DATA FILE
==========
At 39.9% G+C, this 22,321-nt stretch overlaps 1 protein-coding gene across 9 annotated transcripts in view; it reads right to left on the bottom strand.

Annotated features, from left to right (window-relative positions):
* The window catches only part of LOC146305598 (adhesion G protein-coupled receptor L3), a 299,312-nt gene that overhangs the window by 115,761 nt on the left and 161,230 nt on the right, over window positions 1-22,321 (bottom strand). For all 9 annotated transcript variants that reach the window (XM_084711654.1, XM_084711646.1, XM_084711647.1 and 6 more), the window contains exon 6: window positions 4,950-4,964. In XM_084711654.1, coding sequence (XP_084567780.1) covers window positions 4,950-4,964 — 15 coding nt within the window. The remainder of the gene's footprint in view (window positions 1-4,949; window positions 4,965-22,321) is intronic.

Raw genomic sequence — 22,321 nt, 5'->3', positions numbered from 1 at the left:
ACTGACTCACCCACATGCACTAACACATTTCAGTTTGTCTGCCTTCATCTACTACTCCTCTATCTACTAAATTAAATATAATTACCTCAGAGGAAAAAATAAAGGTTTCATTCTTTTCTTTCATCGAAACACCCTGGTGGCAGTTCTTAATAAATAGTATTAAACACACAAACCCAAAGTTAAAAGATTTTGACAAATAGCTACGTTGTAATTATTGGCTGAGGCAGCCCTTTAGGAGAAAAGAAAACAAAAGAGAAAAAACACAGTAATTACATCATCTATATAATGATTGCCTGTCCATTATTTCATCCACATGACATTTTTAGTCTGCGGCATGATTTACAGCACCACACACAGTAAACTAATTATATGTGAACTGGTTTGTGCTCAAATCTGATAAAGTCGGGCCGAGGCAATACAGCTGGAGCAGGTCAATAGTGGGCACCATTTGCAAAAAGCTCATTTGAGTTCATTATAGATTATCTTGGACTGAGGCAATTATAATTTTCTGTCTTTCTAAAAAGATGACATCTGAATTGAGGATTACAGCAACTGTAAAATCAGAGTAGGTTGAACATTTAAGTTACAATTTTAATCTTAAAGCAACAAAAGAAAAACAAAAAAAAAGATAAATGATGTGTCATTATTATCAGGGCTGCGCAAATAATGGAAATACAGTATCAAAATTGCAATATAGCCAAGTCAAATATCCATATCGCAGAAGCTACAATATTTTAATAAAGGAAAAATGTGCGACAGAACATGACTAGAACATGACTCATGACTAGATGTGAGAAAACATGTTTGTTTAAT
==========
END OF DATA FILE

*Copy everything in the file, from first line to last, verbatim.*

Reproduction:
At 39.9% G+C, this 22,321-nt stretch overlaps 1 protein-coding gene across 9 annotated transcripts in view; it reads right to left on the bottom strand.

Annotated features, from left to right (window-relative positions):
* The window catches only part of LOC146305598 (adhesion G protein-coupled receptor L3), a 299,312-nt gene that overhangs the window by 115,761 nt on the left and 161,230 nt on the right, over window positions 1-22,321 (bottom strand). For all 9 annotated transcript variants that reach the window (XM_084711654.1, XM_084711646.1, XM_084711647.1 and 6 more), the window contains exon 6: window positions 4,950-4,964. In XM_084711654.1, coding sequence (XP_084567780.1) covers window positions 4,950-4,964 — 15 coding nt within the window. The remainder of the gene's footprint in view (window positions 1-4,949; window positions 4,965-22,321) is intronic.

Raw genomic sequence — 22,321 nt, 5'->3', positions numbered from 1 at the left:
ACTGACTCACCCACATGCACTAACACATTTCAGTTTGTCTGCCTTCATCTACTACTCCTCTATCTACTAAATTAAATATAATTACCTCAGAGGAAAAAATAAAGGTTTCATTCTTTTCTTTCATCGAAACACCCTGGTGGCAGTTCTTAATAAATAGTATTAAACACACAAACCCAAAGTTAAAAGATTTTGACAAATAGCTACGTTGTAATTATTGGCTGAGGCAGCCCTTTAGGAGAAAAGAAAACAAAAGAGAAAAAACACAGTAATTACATCATCTATATAATGATTGCCTGTCCATTATTTCATCCACATGACATTTTTAGTCTGCGGCATGATTTACAGCACCACACACAGTAAACTAATTATATGTGAACTGGTTTGTGCTCAAATCTGATAAAGTCGGGCCGAGGCAATACAGCTGGAGCAGGTCAATAGTGGGCACCATTTGCAAAAAGCTCATTTGAGTTCATTATAGATTATCTTGGACTGAGGCAATTATAATTTTCTGTCTTTCTAAAAAGATGACATCTGAATTGAGGATTACAGCAACTGTAAAATCAGAGTAGGTTGAACATTTAAGTTACAATTTTAATCTTAAAGCAACAAAAGAAAAACAAAAAAAAAGATAAATGATGTGTCATTATTATCAGGGCTGCGCAAATAATGGAAATACAGTATCAAAATTGCAATATAGCCAAGTCAAATATCCATATCGCAGAAGCTACAATATTTTAATAAAGGAAAAATGTGCGACAGAACATGACTAGAACATGACTCATGACTAGATGTGAGAAAACATGTTTGTTTAAT